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The impact on informal supporters of domestic violence survivors: A systematic literature review

Research output: Contribution to journalArticle

Original languageEnglish
Number of pages19
JournalTrauma, Violence, and Abuse
Early online date11 Apr 2016
DOIs
StateE-pub ahead of print - 11 Apr 2016

Abstract

Domestic violence (DV) is experienced by 1 in 4 women in the UK during their lifetime, and most survivors will seek informal support from the people around them, even if they choose not to access help from professionals. Support from these relatives, friends, neighbours and colleagues can provide a buffer against effects on the survivor’s physical health, mental health, and quality of life, and has been shown to be protective against future abuse. There has been an absence of research studying members of survivors’ networks and, in particular, investigating how the impact of DV might diffuse to affect them. A systematic literature review of reported research (either in peer reviewed journals or in grey literature) was undertaken to explore the impacts of DV on survivor networks. Of the articles found, twenty-four had data relating to the topic area, though no study addressed the question directly. Framework analysis and meta-ethnography generated the following themes: physical health impacts, negative impacts on psychological wellbeing, direct impacts from the perpetrator, and beneficial impacts on psychological wellbeing. The studies in this review indicated that informal supporters may be experiencing substantial impact, including vicarious trauma and the risk of physical harm. Currently there is little support available which is directly aimed at informal supporters of domestic violence survivors, thus these findings have practical and policy implications, in order to acknowledge and meet their needs.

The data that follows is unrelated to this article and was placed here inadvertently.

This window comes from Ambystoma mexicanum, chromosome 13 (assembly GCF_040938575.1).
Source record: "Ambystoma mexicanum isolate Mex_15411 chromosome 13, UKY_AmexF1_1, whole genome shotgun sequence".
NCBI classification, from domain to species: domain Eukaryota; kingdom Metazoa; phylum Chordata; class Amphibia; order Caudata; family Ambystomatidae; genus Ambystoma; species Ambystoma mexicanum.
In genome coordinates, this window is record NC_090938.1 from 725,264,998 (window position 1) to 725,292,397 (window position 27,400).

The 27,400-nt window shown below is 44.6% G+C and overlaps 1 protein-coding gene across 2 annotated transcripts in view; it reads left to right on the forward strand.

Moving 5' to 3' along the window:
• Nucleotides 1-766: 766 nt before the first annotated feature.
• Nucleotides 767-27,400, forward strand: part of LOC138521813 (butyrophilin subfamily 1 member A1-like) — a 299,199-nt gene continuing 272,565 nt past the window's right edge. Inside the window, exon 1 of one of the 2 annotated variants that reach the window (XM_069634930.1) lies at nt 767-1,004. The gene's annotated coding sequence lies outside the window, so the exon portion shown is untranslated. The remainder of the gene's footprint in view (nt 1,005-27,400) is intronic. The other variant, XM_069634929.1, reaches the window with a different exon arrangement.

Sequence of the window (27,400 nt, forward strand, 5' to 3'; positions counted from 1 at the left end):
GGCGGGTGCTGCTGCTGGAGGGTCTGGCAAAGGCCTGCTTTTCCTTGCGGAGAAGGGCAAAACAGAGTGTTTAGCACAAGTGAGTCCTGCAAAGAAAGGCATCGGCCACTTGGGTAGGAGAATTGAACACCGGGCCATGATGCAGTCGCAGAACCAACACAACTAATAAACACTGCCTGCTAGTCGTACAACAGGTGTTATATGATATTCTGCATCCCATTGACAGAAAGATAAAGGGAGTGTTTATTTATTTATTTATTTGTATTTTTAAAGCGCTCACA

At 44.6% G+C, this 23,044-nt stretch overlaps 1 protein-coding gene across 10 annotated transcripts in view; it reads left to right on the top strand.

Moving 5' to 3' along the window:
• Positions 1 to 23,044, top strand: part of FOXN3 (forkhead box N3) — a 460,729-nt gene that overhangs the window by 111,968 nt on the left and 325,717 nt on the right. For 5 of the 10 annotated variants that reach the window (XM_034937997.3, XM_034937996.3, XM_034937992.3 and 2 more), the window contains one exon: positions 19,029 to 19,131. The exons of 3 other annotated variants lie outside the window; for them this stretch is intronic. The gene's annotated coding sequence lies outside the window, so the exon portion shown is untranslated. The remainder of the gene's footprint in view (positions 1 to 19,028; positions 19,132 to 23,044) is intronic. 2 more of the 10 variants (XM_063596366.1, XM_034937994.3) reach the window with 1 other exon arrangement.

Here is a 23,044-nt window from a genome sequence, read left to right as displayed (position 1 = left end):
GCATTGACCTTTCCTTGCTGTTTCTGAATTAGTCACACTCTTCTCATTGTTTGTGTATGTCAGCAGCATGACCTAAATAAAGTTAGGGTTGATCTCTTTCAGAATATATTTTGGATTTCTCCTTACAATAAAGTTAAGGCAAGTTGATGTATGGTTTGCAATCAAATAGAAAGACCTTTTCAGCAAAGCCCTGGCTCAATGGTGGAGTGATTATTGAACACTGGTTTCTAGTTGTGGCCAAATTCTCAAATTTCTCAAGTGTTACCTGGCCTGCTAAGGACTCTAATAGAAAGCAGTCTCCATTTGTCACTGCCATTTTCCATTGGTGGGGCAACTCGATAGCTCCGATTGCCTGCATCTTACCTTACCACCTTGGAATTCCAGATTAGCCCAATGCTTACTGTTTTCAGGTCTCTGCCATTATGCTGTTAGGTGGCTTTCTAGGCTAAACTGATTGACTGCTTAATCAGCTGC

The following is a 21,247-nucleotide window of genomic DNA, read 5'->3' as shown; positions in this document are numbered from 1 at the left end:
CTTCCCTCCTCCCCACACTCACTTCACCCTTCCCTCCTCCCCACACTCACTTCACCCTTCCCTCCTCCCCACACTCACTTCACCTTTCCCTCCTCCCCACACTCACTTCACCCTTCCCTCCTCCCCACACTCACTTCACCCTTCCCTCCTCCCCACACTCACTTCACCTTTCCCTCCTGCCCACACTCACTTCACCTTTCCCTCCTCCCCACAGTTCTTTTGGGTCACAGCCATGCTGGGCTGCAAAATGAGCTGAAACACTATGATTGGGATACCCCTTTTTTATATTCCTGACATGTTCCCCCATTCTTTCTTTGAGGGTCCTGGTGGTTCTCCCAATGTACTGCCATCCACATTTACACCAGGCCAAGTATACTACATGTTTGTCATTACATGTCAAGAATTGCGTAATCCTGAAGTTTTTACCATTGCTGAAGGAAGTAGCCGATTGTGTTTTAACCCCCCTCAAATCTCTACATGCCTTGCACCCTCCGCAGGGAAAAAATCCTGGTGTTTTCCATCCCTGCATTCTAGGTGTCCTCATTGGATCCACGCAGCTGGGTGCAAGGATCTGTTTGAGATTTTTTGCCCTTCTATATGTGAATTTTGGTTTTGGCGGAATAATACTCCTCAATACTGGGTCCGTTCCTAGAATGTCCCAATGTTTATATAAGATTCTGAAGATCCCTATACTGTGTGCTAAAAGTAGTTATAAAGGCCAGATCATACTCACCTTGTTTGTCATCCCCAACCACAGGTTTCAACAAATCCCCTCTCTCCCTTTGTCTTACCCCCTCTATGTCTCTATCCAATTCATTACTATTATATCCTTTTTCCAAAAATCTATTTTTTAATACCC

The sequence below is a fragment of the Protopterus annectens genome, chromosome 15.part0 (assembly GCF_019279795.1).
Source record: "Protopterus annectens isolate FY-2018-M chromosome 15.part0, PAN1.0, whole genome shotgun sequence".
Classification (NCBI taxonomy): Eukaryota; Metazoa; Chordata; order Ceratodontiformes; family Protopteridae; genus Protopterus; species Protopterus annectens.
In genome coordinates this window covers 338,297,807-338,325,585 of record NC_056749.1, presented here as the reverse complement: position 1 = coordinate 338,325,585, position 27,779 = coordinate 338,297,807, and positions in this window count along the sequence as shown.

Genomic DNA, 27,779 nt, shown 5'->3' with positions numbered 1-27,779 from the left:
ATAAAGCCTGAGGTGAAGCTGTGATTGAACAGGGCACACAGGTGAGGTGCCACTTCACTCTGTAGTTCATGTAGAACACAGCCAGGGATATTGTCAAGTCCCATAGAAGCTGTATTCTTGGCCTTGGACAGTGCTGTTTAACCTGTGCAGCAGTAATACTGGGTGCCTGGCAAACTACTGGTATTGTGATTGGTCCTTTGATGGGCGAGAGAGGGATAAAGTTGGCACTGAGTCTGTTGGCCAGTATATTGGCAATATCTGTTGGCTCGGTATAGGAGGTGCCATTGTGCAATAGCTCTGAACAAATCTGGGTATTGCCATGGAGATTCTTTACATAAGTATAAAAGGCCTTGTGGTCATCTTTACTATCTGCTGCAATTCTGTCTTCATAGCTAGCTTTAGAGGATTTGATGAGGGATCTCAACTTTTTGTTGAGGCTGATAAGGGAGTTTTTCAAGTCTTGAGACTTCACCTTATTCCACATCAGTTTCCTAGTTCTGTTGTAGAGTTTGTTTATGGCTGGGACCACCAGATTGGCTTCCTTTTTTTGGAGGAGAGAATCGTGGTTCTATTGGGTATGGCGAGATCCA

Research areas

  • domestic violence, vicarious trauma, disclosure, informal support, systematic literature review

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  • Full-text PDF (accepted author manuscript)

    Rights statement: This is the author accepted manuscript (AAM). The final published version (version of record) is available online via Sage at http://tva.sagepub.com/content/early/2016/04/08/1524838016641919. Please refer to any applicable terms of use of the publisher.

    Accepted author manuscript, 551 KB, PDF-document

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